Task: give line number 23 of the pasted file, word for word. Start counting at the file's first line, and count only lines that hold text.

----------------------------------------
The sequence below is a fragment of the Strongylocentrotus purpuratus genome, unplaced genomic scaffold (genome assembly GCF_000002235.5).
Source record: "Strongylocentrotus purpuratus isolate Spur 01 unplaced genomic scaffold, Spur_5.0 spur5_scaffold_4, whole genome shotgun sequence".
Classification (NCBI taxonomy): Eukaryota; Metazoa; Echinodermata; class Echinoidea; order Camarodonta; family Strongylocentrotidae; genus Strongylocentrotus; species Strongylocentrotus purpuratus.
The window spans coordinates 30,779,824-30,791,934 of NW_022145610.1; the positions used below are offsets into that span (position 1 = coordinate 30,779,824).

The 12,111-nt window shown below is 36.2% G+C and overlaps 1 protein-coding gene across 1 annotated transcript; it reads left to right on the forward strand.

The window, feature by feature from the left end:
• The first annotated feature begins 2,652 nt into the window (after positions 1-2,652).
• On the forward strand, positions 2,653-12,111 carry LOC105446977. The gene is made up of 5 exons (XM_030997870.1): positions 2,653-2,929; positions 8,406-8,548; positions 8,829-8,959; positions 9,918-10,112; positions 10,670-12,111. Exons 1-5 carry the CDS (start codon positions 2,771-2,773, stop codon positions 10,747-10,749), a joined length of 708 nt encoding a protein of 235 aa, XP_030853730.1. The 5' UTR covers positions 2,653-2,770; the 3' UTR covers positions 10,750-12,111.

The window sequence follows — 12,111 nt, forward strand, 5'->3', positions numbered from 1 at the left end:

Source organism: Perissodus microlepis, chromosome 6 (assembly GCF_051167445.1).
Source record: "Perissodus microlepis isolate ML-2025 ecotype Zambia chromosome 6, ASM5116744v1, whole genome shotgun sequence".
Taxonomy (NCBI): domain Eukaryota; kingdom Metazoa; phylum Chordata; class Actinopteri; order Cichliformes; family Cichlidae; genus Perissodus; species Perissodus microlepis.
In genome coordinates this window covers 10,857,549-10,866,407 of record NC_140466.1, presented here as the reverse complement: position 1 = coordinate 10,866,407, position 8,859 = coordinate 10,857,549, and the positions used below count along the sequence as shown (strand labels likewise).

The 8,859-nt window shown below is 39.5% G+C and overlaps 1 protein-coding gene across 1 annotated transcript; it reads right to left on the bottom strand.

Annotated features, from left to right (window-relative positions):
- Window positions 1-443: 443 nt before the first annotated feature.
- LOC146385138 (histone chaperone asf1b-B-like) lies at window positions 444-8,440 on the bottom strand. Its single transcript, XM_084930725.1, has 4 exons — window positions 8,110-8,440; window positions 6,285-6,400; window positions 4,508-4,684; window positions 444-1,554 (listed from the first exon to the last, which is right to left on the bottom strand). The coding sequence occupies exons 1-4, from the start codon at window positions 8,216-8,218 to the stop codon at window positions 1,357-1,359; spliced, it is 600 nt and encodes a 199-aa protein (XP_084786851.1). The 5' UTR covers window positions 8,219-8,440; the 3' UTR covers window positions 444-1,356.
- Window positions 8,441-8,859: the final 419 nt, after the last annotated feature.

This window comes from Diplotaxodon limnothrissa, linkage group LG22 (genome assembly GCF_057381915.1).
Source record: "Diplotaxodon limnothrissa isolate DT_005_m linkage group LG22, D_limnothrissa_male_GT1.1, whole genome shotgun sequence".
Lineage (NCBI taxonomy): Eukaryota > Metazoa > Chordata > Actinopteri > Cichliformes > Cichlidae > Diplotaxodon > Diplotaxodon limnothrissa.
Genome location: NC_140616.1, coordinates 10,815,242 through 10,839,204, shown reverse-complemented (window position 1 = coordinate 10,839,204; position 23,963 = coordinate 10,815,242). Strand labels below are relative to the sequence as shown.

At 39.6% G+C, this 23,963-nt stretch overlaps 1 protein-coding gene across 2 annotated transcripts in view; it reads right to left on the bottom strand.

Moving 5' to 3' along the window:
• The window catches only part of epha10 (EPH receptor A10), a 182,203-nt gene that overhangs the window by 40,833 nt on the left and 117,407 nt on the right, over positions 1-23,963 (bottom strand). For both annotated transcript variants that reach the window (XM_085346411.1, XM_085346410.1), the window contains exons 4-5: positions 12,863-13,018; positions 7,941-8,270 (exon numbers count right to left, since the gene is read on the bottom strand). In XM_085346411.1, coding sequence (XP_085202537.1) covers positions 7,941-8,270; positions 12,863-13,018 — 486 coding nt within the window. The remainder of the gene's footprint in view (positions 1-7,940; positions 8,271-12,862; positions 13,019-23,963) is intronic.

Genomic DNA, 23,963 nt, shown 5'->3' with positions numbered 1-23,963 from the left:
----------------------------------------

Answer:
At 39.6% G+C, this 23,963-nt stretch overlaps 1 protein-coding gene across 2 annotated transcripts in view; it reads right to left on the bottom strand.